Time to give credit where credit is due. Dr. Perry Diamond, the vet at Clairemont Village Pet Clinic is AWESOME! I mentioned in a Facebook post the other night that Aria had a bad reaction to her booster shots and I had to rush her back to the Vet so she could get two more shots to cmal the situation down. She stayed at the clinic for a few hours for observation to make sure she had no further reaction to the boosters. All said and done, Wednesday was a rough day for my furball, but she’s quite the trooper.
What I love about this clinic is the caring staff and “old-fashioned” customer service. I received a call today from Dr. Diamond simply asking how Aria was doing. He assured me that her record noted her reaction and that the next time we’ll pre-medicate her for her boosters. While his follow-up is routine for his practice, he is sincere and genuinely concerned for his patients. And I really appreciate that he takes the time to check-in on the health of my pet after she’s had a tough day.
When she was brought home as a foster kitten from the shelter, she was one in a litter of six and definitely the most outspoken of the group. Trying to get her out of the carrier provoked hissing and growling. Once the group got settled in, she was a bit more friendly. She morphed into the first kitten at the door and the one most eager for food and also affection. She spent many evenings curled up on my legs as I sat with my iPad or laptop on the couch.
Aria is the one on the left. The Tabby with the Jaguar-like markings. Her nickname became “Jag”
That was Aria’s favorite spot to hang out.
Working from home, I would close my door during the day so that I could have privacy and not be distracted by kittens. But she would find her way to my door and cry. She wanted to be with me. And so I fashioned a sling out of an old scarf, a spot that became her favorite, the one where she spent most of her day cuddled against me.
When she and another runt-sized kitten were found to have eye goop, the shelter’s kitty coordinator, Kim, told me that they both might be too congested to give back. I looked at little Jag – her original name – and her tabby swirl markings, her adorable little face, and said to Kim, “I don’t care what happens to the black one, but Jag has got to be OK.” That was the moment I knew that this little kitty had worked her way into my life in the most unexpected way.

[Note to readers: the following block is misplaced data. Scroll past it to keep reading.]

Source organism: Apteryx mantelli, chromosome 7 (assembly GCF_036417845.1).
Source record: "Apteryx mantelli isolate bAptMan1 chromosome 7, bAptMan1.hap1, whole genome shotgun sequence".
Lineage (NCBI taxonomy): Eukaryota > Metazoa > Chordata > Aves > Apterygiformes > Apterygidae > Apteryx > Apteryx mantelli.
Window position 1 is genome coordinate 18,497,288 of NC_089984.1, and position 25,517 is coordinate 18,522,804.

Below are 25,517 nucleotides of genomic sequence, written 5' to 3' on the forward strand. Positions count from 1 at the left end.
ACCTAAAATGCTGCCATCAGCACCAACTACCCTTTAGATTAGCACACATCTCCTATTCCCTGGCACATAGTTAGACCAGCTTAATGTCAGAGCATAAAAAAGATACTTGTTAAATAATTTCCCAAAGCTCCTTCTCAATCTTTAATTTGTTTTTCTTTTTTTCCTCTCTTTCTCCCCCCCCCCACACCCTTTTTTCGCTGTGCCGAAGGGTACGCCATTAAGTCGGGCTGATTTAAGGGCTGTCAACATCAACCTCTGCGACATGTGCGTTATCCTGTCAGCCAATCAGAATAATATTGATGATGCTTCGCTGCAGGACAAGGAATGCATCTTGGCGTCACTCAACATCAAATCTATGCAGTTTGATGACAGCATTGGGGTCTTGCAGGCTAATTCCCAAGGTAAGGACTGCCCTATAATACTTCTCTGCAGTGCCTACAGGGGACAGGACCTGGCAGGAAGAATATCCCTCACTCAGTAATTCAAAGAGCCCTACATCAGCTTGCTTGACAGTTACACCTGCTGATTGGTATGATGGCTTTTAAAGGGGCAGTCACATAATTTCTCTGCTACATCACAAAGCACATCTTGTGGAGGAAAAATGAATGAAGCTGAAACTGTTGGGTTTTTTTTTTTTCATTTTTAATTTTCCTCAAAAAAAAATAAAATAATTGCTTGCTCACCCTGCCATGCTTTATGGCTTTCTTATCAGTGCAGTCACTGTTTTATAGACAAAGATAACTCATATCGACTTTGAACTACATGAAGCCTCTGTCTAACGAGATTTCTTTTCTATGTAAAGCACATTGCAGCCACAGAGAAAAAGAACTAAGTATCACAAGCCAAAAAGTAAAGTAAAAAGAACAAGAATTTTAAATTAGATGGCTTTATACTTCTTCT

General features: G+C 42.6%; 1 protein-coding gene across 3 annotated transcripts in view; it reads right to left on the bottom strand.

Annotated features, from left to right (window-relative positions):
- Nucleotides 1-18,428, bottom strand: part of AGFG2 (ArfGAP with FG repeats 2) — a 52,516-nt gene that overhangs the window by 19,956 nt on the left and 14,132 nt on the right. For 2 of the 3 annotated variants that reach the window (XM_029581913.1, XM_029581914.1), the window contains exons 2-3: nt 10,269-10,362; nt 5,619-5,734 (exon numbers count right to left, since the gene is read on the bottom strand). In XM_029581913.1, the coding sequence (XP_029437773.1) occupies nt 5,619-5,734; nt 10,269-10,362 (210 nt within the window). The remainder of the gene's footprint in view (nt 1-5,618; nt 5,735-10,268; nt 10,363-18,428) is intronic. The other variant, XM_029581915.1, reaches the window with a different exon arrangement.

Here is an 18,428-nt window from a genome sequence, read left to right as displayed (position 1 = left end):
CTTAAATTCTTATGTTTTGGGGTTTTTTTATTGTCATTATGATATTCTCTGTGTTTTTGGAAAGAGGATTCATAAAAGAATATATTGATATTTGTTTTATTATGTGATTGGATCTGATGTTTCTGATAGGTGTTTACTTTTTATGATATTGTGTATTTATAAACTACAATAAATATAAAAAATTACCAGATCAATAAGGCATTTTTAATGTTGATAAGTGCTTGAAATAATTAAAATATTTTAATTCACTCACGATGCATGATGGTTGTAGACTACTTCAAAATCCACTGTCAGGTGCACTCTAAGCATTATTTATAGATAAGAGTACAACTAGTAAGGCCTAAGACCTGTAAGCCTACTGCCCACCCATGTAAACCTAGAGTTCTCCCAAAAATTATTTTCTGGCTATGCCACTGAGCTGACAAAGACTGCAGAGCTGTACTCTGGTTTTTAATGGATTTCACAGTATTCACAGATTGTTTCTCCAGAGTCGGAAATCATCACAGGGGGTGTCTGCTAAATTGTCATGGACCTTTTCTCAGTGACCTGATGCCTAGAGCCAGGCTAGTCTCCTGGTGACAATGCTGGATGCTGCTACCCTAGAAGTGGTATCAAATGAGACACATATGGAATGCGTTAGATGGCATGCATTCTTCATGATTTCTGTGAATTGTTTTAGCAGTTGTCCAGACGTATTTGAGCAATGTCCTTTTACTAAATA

Her constant need to be near me and with me, the way she’d look up at me and stare at me, it was as if she was saying, “You’re my buddy. I choose you.”
That’s Aria’s “Hi, Mom!” look.
My first task was to find a name that suited the little songstress and finally decided on Aria (Phoebe will be reserved for a future dog). Her name has grown (literally) to represent her character and so her full name is now Aria, Jagalicious, Smarty McTarty, Rolly Polly, Spastastic Bright. The Smarty McTarty was originally Farty McTarty, as it took months to find the right food for her and her sensitive stomach. I never understood how a small creature could make such big smells. I can’t tell you enough how glad I am that the Farty McTarty phase is behind us!
Aria is pretty unaware that she is a cat, I believe. She spends her day only a few feet away from me. She’s so attached, she even sleeps at my feet. She absolutely loves hair ties and has learned to fetch them. Aria initiates these games throughout the day by picking one of the colorful hair ties out of her toy box and dropping it at my feet with a hearty, “MEOW,” and the touch of her paw on my shin. Sometimes I find hair ties dropped on my pillow on weekend mornings when I just want to sleep a bit longer.
Here’s Aria, with one of her hair ties, ready to play.
She’s got a bit of huntress qualities, as she amazingly spots the smallest of moving objects. Any spider or insect who comes in the house doesn’t stand a chance. When she is on the hunt, she chirps. When she wakes up and wants breakfast, she also chirps. She chirps to get my attention and chirps when she’s fetching hair ties. Chirps usually turn into meows if you don’t take notice. Her chirps are a quick trill and very melodic. They can sound inquisitive, uncertain, disturbed or satisfied. If you speak to her, she usually answers back.
When I’m brewing my second cup of coffee in the morning, I take her outside and just sit for a few moments. She relaxes in my arms and watches birds fly over, chirps at ants on the ground, tries to keep up with the zoom of a humming bird and gazes at the bumble bees. She doesn’t lunge or wiggle or get set to pounce. We just sit there together and enjoy the moment. It’s a favorite of the day.
Aria’s black scarf/sling is now her small throw at the foot of my bed. After she fills her belly, she likes to jump on the bed and uses the scarf to kneed. She takes one little piece into her mouth and by the look on her face, goes into the zone of complete comfort and pleasure. She purrs and kneeds and eventually lays on the scarf with her nose deep in the material, relaxed and sleepy. She often exposes her belly when she sleeps. What a great belly of spots! She greets me by rolling on her back and from side to side, paws up, belly exposed. Complete trust.
There’s Aria with her frog and her scarf. Such a cuddle bug.
Of all of the things that I envisioned for my return to the US, a pet, and certainly a cat, was never in my mind. But I’m glad the outspoken little furball insisted on being a part of my life. It’s been several years since the family dog passed and I forgot how much joy and love a pet can bring into your life. I’m reminded every day how full of love these creatures are. She’s my constant little companion, my dog-cat, my Aria. I adore her and love her so very much.